Perspective-taking is one of the dimensions of empathic traits and refers to the ability to understand a situation from another person’s mental state like— their beliefs, desires, and intentions. While disease-specific empathic deficits have been linked to several psychiatric conditions, recent research has also established a considerable variability of empathic dispositions in healthy subjects.
One of the most frequently used psychological tests of such empathic dispositions is Davis’ Interpersonal Reactivity Index (IRI), a well-known and respected self-report to measure cognitive and affective empathy aspects. In this study, researchers analyzed associations of a common polymorphism of the GNAS gene (C393T/rs7121) with four dimensions of empathic traits (perspective taking, fantasy, empathic concern, and personal distress) using IRI. The participants were a previously characterized sample of 421 healthy blood donors (231 Males, 190 Females; age 18–74). Results showed that none of the IRI scores was near to being significantly associated with rs7121 genotype for men alone. However, genotype was significantly associated with cognitive empathy and perspective-taking in females. In addition, the association of genotype with perspective-taking in the female remained significant after adjustment for multiple comparisons. Median scores of perspective-taking decreased for samples with TT genotype compared to C-allele carriers. The C allele of rs7121, which had been identified as a risk factor in several medical conditions such as hypertension, obesity and diabetes, was associated with higher cognitive empathy in this study. If you would like to know more about this research, you can read the study here:
Traditionally, much of the research on inherent biological differences between females and males has focused on hormonal regulation, not genetics. For example, one ground-breaking study on perspective-taking found that men perform comparably to women after being administered intranasal oxytocin. Oxytocin is often referred to as the “love hormone.” It plays an important role in managing labor, birth, and lactation as well as regulating both male and female reproductive systems.
However, genetic and epigenetic effects also regulate the brain functions that influence empathetic traits like perspective-taking ability. A study by researchers from the University of Cambridge found that women around the world, regardless of culture or family traditions, showed greater cognitive empathy than men. Cognitive empathy is the ability to understand another person’s perspective — what they are thinking or feeling — and predict their future actions on the basis of those feelings. Emotional empathy refers to responding with the appropriate emotional reaction when another person shares their feelings. The Cambridge study tested both cognitive and emotional empathy among nearly 306,000 people in 57 countries. Women scored significantly higher in cognitive empathy than men did overall.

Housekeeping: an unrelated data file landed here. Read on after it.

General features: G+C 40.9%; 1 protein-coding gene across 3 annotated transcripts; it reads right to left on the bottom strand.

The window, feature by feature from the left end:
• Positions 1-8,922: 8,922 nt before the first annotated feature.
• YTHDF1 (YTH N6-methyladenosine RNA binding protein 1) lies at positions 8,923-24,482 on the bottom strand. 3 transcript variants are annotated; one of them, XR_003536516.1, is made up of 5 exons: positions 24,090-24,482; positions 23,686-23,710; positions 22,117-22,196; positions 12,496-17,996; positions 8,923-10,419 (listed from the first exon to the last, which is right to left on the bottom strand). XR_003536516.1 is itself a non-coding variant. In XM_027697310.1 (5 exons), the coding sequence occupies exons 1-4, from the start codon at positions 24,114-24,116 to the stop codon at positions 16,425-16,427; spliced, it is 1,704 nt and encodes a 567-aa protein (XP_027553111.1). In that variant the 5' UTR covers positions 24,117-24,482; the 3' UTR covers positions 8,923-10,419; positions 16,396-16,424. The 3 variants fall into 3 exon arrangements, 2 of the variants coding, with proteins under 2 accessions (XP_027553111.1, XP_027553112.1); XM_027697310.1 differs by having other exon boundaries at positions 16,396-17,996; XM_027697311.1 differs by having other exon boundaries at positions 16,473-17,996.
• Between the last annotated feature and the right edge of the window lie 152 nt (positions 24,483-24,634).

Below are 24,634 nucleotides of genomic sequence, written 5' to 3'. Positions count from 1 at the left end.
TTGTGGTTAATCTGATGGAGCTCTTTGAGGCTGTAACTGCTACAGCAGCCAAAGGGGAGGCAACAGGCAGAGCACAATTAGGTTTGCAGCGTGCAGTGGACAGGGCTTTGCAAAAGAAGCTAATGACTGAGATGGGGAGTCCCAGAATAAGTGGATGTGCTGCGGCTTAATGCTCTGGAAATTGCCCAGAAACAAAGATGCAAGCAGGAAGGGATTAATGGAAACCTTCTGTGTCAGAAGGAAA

There was not a single country in which men scored higher than women. While the reasons for the differences in cognitive empathy are not conclusive, this and earlier studies point to genetic as well as social factors. Another study published by Adaptive Human Behavior and Physiology focused on how individuals react within their communities. Researchers questioned whether social differences were directly due to genetics or if aspects of personality and socialization were solely responsible. Findings revealed that at least some genetic factors were at play. Social strategies, such as perspective-taking actions and empathy, are not solely influenced by socialization but also by genetics and individual personality.
If you have difficulty seeing another person’s point of view or feeling genuine empathy, it may not be entirely your fault. You may not have had these skills modeled to you, or maybe you missed out on the empathy genes.
Fortunately, you can develop these skills regardless of your genetics. In fact, learning how to practice cognitive empathy might be even more important for those without a genetic head start. The most impactful lesson in empathy may be to remember that the goal is simply to understand the other person’s point of view, not to fix their problem. This is easier when you don’t assume you already understand everything and you let go of your own judgments of how a person should feel or react in certain situations. Also, don’t give in to the temptation to turn the focus on yourself. Successfully taking another perspective requires that you put yourself in someone else’s shoes and see a situation the way they see it.
Perspective-taking ability is only one of many traits you can learn about when you upload your raw DNA data to Genomelink. Learning about your unique genetic makeup is a powerful way to understand yourself better. When you learn how your DNA influences important aspects of your health or personality, you’ll be better prepared to make any changes needed to meet your personal growth goals. Missing the “empathy gene” isn’t an excuse to behave badly toward others, but it can lead to a deeper appreciation of your own strengths.
Are you interested in learning more about your genetic tendency for Perspective-Taking? You can log in to your Genomelink TRAITS to see this new genetic trait.